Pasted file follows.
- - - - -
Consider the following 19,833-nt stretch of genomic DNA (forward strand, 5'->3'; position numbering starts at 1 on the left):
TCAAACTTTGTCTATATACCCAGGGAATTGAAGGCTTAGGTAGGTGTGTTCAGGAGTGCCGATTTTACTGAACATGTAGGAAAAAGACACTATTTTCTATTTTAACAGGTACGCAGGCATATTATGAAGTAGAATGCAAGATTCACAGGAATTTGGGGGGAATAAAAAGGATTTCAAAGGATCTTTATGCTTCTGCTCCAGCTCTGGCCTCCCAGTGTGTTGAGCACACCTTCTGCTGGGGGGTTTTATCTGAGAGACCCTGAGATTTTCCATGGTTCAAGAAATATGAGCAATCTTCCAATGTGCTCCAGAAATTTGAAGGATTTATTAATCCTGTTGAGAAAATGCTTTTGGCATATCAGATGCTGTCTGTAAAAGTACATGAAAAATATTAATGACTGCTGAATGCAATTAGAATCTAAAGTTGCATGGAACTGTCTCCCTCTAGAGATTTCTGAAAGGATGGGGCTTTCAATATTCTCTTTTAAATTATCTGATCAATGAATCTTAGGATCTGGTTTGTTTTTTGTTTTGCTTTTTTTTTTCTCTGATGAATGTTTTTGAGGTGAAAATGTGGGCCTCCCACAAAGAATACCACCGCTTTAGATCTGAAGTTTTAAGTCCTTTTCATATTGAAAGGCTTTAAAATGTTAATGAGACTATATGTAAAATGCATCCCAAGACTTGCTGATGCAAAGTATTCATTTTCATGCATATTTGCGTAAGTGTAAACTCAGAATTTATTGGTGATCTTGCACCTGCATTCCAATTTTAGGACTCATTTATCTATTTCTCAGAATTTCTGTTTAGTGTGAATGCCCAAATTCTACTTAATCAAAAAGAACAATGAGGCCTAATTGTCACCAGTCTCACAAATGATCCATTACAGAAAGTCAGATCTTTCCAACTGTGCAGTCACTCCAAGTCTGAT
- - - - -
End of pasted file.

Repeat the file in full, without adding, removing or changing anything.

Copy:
Consider the following 19,833-nt stretch of genomic DNA (forward strand, 5'->3'; position numbering starts at 1 on the left):
TCAAACTTTGTCTATATACCCAGGGAATTGAAGGCTTAGGTAGGTGTGTTCAGGAGTGCCGATTTTACTGAACATGTAGGAAAAAGACACTATTTTCTATTTTAACAGGTACGCAGGCATATTATGAAGTAGAATGCAAGATTCACAGGAATTTGGGGGGAATAAAAAGGATTTCAAAGGATCTTTATGCTTCTGCTCCAGCTCTGGCCTCCCAGTGTGTTGAGCACACCTTCTGCTGGGGGGTTTTATCTGAGAGACCCTGAGATTTTCCATGGTTCAAGAAATATGAGCAATCTTCCAATGTGCTCCAGAAATTTGAAGGATTTATTAATCCTGTTGAGAAAATGCTTTTGGCATATCAGATGCTGTCTGTAAAAGTACATGAAAAATATTAATGACTGCTGAATGCAATTAGAATCTAAAGTTGCATGGAACTGTCTCCCTCTAGAGATTTCTGAAAGGATGGGGCTTTCAATATTCTCTTTTAAATTATCTGATCAATGAATCTTAGGATCTGGTTTGTTTTTTGTTTTGCTTTTTTTTTTCTCTGATGAATGTTTTTGAGGTGAAAATGTGGGCCTCCCACAAAGAATACCACCGCTTTAGATCTGAAGTTTTAAGTCCTTTTCATATTGAAAGGCTTTAAAATGTTAATGAGACTATATGTAAAATGCATCCCAAGACTTGCTGATGCAAAGTATTCATTTTCATGCATATTTGCGTAAGTGTAAACTCAGAATTTATTGGTGATCTTGCACCTGCATTCCAATTTTAGGACTCATTTATCTATTTCTCAGAATTTCTGTTTAGTGTGAATGCCCAAATTCTACTTAATCAAAAAGAACAATGAGGCCTAATTGTCACCAGTCTCACAAATGATCCATTACAGAAAGTCAGATCTTTCCAACTGTGCAGTCACTCCAAGTCTGAT